2 garlic cloves
6 ounces Gruyère cheese
2 tablespoons butter
4 cups beef broth
2 tablespoons dry sherry or dry white wine
1 tablespoon Worcestershire sauce
1/4 teaspoon black pepper
1 bay leaf
6 slices French bread

PREPARATION

Preheat broiler to 350 degrees.

Mince garlic cloves and onions. Grate cheese. Add garlic, onion, and butter to pot. Sauté on medium-high heat for 5 minutes or until onion softens. Stir frequently. Add broth, sherry, Worcestershire sauce, black pepper, and bay leaf to pot. Bring to boil on high heat, stirring frequently. Reduce heat to low and simmer covered for 10 minutes. Stir occasionally.

While soup simmers, toast bread slices. Sprinkle toasted bread slices with cheese. Bake slices at 350 degrees for 3-to-5 minutes or until cheese is bubbly and golden brown. Ladle soup into bowls and gently place bread slices on top of soup.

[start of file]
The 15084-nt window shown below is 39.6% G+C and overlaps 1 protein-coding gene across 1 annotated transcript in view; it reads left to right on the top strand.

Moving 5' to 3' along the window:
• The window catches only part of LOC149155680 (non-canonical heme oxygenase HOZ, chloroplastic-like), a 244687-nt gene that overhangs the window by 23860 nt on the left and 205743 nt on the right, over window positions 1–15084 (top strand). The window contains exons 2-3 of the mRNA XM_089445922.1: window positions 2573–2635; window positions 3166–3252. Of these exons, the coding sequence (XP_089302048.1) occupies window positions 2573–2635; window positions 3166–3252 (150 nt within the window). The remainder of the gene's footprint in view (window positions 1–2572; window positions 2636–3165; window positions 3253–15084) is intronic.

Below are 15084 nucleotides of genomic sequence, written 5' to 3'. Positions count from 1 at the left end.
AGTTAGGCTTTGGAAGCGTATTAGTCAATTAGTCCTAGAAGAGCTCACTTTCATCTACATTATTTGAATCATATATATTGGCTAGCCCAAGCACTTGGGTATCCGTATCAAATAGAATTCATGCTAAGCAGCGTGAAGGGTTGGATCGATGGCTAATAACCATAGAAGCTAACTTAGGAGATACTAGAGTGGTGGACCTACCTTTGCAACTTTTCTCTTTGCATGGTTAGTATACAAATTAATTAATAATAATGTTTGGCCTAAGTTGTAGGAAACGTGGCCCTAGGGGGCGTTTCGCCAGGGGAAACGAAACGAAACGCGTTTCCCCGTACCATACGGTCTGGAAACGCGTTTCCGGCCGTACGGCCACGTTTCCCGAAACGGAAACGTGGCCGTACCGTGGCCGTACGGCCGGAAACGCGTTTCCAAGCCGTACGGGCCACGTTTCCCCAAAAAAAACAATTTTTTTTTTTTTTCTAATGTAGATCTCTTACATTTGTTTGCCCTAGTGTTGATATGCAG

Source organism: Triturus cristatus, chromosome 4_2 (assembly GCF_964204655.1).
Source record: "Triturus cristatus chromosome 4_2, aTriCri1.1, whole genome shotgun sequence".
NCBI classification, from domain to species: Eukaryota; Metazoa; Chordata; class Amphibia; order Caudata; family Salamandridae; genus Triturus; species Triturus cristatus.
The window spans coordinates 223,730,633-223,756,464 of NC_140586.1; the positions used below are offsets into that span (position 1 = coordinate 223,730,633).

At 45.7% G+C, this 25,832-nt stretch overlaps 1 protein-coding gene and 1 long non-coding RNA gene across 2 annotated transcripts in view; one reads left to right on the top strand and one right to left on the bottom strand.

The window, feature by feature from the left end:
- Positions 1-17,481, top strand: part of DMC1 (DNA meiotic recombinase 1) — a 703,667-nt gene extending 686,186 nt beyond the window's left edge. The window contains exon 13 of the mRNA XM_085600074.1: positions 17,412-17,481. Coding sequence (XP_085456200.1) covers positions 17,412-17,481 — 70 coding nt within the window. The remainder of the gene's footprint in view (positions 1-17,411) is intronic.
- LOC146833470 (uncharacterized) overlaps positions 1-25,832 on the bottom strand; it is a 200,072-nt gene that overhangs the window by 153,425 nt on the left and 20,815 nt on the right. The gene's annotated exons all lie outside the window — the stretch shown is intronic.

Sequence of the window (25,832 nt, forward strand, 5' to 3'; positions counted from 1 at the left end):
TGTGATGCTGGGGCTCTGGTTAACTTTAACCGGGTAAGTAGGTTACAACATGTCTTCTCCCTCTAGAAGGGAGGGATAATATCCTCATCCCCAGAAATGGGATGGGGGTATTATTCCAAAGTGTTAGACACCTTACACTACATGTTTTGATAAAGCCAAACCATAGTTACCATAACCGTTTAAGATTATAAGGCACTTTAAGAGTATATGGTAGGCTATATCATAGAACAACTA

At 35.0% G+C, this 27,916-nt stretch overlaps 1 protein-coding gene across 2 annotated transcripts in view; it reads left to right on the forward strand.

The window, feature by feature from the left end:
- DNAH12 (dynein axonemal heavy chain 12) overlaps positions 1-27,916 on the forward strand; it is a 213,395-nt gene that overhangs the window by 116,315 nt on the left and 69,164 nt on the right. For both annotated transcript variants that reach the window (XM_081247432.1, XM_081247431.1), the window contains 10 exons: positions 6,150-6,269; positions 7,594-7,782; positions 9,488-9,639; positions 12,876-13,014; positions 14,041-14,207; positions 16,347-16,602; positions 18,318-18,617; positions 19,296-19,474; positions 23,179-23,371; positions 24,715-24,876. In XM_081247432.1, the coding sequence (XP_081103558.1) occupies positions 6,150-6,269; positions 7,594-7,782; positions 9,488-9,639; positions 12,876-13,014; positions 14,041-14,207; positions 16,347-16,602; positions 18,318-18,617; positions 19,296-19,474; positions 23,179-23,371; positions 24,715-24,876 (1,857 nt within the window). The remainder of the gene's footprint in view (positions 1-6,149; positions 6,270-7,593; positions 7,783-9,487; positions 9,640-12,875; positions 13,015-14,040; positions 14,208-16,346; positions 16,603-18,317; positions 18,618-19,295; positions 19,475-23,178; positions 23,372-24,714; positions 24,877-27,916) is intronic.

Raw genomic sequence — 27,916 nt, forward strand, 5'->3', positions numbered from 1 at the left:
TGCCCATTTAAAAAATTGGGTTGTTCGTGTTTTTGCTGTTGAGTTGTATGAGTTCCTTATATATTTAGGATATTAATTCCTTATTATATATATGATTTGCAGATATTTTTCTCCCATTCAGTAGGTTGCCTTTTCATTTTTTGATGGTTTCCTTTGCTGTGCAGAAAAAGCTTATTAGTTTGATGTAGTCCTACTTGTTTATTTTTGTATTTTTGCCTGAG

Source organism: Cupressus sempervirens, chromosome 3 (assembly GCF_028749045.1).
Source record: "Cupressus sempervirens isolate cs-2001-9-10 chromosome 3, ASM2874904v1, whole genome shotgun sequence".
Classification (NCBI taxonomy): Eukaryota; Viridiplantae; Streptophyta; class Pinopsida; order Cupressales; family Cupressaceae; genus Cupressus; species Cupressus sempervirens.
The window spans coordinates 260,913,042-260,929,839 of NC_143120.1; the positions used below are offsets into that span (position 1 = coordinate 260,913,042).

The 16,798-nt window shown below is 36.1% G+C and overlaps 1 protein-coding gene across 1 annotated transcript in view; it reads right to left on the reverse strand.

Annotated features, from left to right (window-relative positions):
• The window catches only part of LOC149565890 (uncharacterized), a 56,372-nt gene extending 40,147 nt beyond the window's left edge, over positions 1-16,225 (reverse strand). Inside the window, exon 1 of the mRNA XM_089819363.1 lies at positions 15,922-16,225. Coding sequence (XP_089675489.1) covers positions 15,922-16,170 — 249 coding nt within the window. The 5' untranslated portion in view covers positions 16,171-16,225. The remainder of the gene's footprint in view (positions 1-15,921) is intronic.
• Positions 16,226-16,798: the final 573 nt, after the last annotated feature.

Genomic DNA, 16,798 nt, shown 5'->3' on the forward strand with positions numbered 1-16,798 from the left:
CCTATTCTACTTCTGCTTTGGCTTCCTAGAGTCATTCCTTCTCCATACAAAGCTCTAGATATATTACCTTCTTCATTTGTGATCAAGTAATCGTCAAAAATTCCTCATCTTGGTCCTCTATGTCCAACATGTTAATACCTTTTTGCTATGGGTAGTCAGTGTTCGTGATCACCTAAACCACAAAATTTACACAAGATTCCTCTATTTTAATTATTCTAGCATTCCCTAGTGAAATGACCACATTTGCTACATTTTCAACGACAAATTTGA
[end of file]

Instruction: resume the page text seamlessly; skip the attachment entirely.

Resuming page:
TIDBITS

1) Archeologists believe the Japanese ate fish soup as early as 15,000 years ago.

2) However, the opera composer Guiseppe Verdi (1813-1901, 1942) ate chicken noodle soup when he needed inspiration. It is quite clear that Mr. Verdi had a time machine to be alive in 1942. He probably looked around, saw the world at war, wasn’t impressed, and went back to his own time.

3) The French poet Beaudelaire loved onion soup. His pet bat, Skippy, kept in a cage on Beaudelaire’s desk resented the poet’s attention to this soup and went back in time to prevent the invention of soup. Skippy’s attempt met with limited success, however, removing soup from the time line only during the Elizabethan Era. This is why Shakespeare never mentions the word soup in any of his plays or sonnets.

4) According to Europe’s Patent Office, the most frequently requested patent document is for sardine-flavored ice cream. This delicacy is made from the noble onion (featured in this recipe), ferment soybean paste, rice wine, milk, alcohol, and nut pastes. Road trip to Europe!

– Chef Paul
cover

My cookbook, Eat Me: 169 Fun Recipes From All Over the World, is available in paperpack or Kindle on amazon.com